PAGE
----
A simple microservice for requesting and caching OAuth2 authorization tokens from Azure Active Directory
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README.md

azuread-oauth2-helper

A simple microservice for requesting and caching OAuth2 authorization tokens from Azure Active Directory

About

This microservice abstracts the retrieval, caching and refreshing of OAuth2 access tokens from Azure Active Directory so that a client application only needs to supply a username and password to retrieve a valid access token.

Here is a sample request:

{
	"username":"lucasalexander@somed365org.onmicrosoft.com",
	"password":"XXXXXXXX"
}

And here is a corresponding sample response:

{
	"accesstoken": "eyJ0eXAiOiJKV1QiLCJhbGciOiJSUzI1NiIsIng1dCI6ImlCakwxUmNxemhp...", 
	"expires_on": "1526704330", 
	"action": "returned existing token"
}

When a request containing a username and password arrives for the first time, the microservice retrieves an OAuth2 access token from Azure AD and returns it to the requester. The microservice also caches an object that contains the access token, refresh token, username, password and expiration time.

When subsequent requests arrive, the microservice checks its cache for an existing token that matches the username and password. If it finds one, it checks if the token has expired or needs to be refreshed.

If the existing token has expired, a new one is requested. If the token existing token has not expired, but will expire within a specified period of time (10 minutes is the default value), the microservice will execute a refresh request to Azure AD, cache the updated token and return it to the requester. If there's an unexpired existing token that doesn't need to be refreshed, the cached access token will be returned to the requester.

Run with Docker

Pull the image from Docker Hub:

docker pull lucasalexander/azuread-oauth2-helper:latest

Required Environment variables

Name Value
RESOURCE The URL of the service that is going to be accessed
CLIENTID The Azure AD application client ID
TOKEN_ENDPOINT The OAuth2 token endpoint from the Azure AD application

Run the image with the following command (replacing the environment variables with your own)

docker run -d -p 5000:5000 -e RESOURCE=https://XXXXXX.crm.dynamics.com -e CLIENTID=XXXXXX -e TOKEN_ENDPOINT=https://login.microsoftonline.com/XXXXXX/oauth2/token --name oauthhelper lucasalexander/azuread-oauth2-helper:latest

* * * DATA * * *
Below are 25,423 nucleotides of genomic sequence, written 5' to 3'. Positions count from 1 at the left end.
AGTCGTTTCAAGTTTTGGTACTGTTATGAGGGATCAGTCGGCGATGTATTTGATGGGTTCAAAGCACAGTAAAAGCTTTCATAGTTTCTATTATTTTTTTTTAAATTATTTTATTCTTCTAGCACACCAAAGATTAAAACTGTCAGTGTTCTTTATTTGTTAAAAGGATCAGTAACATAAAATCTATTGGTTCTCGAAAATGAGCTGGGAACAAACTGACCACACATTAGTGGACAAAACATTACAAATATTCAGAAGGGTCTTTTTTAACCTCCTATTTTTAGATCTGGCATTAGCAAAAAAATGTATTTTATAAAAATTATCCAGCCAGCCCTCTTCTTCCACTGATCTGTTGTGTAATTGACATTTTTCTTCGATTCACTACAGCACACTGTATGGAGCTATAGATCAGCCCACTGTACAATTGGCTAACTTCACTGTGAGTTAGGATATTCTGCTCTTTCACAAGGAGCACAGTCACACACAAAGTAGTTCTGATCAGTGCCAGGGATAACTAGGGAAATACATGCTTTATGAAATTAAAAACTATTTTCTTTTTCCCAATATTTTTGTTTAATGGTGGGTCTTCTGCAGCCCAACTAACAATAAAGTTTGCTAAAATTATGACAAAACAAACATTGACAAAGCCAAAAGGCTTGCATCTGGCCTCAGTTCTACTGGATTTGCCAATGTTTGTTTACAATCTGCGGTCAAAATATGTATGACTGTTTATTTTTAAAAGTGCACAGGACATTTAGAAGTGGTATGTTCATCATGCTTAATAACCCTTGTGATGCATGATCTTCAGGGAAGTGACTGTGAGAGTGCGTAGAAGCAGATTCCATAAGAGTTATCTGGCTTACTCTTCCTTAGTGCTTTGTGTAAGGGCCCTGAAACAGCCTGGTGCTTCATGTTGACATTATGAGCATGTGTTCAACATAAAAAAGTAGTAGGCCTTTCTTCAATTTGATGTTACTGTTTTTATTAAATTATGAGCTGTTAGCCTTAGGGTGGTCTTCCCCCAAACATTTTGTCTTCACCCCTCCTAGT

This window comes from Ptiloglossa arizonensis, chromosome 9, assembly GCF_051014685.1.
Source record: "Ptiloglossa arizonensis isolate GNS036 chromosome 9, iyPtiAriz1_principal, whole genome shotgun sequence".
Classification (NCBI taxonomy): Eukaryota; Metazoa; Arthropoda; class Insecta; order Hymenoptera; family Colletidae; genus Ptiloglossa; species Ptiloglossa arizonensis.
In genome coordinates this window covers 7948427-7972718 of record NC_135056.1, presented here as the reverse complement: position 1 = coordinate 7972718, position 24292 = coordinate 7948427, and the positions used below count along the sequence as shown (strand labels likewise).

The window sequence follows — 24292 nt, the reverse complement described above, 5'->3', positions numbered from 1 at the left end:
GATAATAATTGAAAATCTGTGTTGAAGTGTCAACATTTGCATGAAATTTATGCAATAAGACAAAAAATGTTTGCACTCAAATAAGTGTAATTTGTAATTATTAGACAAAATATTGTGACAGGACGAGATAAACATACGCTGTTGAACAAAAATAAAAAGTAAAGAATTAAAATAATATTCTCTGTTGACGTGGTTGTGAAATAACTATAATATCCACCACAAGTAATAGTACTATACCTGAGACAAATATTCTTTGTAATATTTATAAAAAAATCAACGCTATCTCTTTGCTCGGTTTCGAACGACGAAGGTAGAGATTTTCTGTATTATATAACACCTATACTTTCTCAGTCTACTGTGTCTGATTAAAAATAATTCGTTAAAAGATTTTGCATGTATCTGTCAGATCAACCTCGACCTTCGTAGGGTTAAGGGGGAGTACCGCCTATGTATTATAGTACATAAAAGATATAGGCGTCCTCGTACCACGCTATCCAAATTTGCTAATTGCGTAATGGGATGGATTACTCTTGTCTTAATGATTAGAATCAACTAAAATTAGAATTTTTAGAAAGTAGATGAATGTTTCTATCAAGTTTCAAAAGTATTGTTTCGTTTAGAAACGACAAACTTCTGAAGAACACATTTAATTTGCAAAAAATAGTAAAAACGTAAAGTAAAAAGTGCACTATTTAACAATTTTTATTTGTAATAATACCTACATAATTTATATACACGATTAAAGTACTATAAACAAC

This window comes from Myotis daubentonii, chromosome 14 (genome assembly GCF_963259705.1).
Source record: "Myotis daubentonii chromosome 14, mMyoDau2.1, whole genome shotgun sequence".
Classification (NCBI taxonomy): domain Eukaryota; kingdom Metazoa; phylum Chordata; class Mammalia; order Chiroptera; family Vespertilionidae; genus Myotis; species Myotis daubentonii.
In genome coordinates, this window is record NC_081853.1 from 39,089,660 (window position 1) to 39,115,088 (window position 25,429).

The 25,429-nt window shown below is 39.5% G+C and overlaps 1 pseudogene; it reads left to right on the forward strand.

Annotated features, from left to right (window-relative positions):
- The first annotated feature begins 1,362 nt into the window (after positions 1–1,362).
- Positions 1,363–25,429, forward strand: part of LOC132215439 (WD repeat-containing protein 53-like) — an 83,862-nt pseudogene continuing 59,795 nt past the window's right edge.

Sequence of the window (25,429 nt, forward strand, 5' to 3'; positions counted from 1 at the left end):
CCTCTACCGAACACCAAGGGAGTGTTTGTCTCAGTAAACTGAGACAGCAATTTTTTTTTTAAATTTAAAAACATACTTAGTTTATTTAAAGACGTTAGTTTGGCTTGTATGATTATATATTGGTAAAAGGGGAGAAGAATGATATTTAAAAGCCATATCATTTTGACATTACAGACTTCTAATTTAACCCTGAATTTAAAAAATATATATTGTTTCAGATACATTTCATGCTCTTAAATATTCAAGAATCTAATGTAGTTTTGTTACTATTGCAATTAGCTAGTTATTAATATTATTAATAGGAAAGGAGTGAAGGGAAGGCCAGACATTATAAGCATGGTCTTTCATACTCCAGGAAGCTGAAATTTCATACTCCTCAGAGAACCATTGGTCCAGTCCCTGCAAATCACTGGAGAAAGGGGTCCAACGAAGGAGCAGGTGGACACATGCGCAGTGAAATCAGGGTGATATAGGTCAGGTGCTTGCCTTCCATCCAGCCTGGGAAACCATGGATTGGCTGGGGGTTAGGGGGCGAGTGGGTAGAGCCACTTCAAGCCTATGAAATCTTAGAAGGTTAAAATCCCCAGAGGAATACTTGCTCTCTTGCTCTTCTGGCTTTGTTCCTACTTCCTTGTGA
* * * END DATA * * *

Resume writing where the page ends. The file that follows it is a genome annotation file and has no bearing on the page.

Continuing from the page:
Optional Environment variables

Name Value Default
REFRESH_THRESHOLD The time remaining (in seconds) before a token's expiration time when it will be refreshed 600

Usage

Post a JSON object containing a username and password to the microservice's "/requesttoken" endpoint like so:

POST /requesttoken HTTP/1.1
Host: localhost:5000
Content-Type: application/json
Cache-Control: no-cache

{
	"username":"lucasalexander@somed365org.onmicrosoft.com",
	"password":"XXXXXXXX"
}

Note: "application/json" must sent as the content-type header.

If an access token is successfully retrieved, the microservice will return a JSON object containing the following attributes:

Name Description
accesstoken The token to use when accessing the resource
expires_on Epoch time at which the token will expire
action A text description of whether the token is newly retrieved, refreshed, cached or expired/re-retrieved

A note on security

Because the microservice is caching usernames, passwords and access tokens in memory, this approach is vulnerable to heap inspection attacks, so you'll want to make sure your environment is appropriately locked down. Also you'll want to make sure all communication between your requesting clients and the microservice is encrypted.